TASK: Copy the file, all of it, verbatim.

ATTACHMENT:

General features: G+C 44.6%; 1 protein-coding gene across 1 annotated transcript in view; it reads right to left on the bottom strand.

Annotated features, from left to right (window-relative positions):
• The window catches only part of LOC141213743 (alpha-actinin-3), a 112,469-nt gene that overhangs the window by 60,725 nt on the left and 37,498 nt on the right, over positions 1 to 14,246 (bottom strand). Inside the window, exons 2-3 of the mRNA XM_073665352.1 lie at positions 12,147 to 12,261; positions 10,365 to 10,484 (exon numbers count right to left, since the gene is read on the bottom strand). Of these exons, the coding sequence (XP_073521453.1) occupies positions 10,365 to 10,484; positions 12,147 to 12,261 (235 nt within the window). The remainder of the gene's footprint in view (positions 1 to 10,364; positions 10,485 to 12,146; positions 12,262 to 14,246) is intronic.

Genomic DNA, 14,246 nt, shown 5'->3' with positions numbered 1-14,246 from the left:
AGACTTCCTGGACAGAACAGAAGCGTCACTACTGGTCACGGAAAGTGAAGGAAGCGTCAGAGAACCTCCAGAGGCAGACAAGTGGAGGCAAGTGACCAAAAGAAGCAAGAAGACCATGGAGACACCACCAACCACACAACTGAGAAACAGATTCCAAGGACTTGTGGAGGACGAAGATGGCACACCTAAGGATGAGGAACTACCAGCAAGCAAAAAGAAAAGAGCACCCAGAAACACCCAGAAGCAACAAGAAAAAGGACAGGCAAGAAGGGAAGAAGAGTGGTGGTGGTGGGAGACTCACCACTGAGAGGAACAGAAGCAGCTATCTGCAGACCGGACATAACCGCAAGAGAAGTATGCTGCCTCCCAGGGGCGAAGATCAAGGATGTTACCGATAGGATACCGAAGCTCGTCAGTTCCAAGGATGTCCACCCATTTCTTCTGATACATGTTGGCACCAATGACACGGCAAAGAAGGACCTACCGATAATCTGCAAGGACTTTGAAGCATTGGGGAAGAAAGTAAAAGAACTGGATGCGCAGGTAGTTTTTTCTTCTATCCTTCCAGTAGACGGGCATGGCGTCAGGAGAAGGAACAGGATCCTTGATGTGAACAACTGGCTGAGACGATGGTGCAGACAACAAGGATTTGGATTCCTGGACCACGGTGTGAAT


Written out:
General features: G+C 44.6%; 1 protein-coding gene across 1 annotated transcript in view; it reads right to left on the bottom strand.

Annotated features, from left to right (window-relative positions):
• The window catches only part of LOC141213743 (alpha-actinin-3), a 112,469-nt gene that overhangs the window by 60,725 nt on the left and 37,498 nt on the right, over positions 1 to 14,246 (bottom strand). Inside the window, exons 2-3 of the mRNA XM_073665352.1 lie at positions 12,147 to 12,261; positions 10,365 to 10,484 (exon numbers count right to left, since the gene is read on the bottom strand). Of these exons, the coding sequence (XP_073521453.1) occupies positions 10,365 to 10,484; positions 12,147 to 12,261 (235 nt within the window). The remainder of the gene's footprint in view (positions 1 to 10,364; positions 10,485 to 12,146; positions 12,262 to 14,246) is intronic.

Genomic DNA, 14,246 nt, shown 5'->3' with positions numbered 1-14,246 from the left:
AGACTTCCTGGACAGAACAGAAGCGTCACTACTGGTCACGGAAAGTGAAGGAAGCGTCAGAGAACCTCCAGAGGCAGACAAGTGGAGGCAAGTGACCAAAAGAAGCAAGAAGACCATGGAGACACCACCAACCACACAACTGAGAAACAGATTCCAAGGACTTGTGGAGGACGAAGATGGCACACCTAAGGATGAGGAACTACCAGCAAGCAAAAAGAAAAGAGCACCCAGAAACACCCAGAAGCAACAAGAAAAAGGACAGGCAAGAAGGGAAGAAGAGTGGTGGTGGTGGGAGACTCACCACTGAGAGGAACAGAAGCAGCTATCTGCAGACCGGACATAACCGCAAGAGAAGTATGCTGCCTCCCAGGGGCGAAGATCAAGGATGTTACCGATAGGATACCGAAGCTCGTCAGTTCCAAGGATGTCCACCCATTTCTTCTGATACATGTTGGCACCAATGACACGGCAAAGAAGGACCTACCGATAATCTGCAAGGACTTTGAAGCATTGGGGAAGAAAGTAAAAGAACTGGATGCGCAGGTAGTTTTTTCTTCTATCCTTCCAGTAGACGGGCATGGCGTCAGGAGAAGGAACAGGATCCTTGATGTGAACAACTGGCTGAGACGATGGTGCAGACAACAAGGATTTGGATTCCTGGACCACGGTGTGAAT